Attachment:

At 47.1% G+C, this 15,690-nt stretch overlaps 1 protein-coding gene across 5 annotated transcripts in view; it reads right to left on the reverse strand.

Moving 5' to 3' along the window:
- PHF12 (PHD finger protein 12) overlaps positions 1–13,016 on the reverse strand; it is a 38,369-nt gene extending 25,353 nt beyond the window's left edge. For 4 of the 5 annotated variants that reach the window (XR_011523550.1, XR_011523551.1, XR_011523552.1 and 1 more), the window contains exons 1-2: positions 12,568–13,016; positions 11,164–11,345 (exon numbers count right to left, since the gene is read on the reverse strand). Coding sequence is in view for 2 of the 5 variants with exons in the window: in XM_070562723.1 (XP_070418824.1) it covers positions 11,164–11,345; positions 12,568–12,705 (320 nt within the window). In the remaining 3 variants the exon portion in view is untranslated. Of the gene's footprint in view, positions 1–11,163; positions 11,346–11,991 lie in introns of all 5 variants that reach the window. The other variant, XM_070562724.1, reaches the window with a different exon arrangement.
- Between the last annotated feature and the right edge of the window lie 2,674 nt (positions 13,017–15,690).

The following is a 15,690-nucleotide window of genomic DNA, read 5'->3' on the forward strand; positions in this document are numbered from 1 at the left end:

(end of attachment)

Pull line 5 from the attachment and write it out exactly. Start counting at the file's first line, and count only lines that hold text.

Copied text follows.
The following is a 15,690-nucleotide window of genomic DNA, read 5'->3' on the forward strand; positions in this document are numbered from 1 at the left end: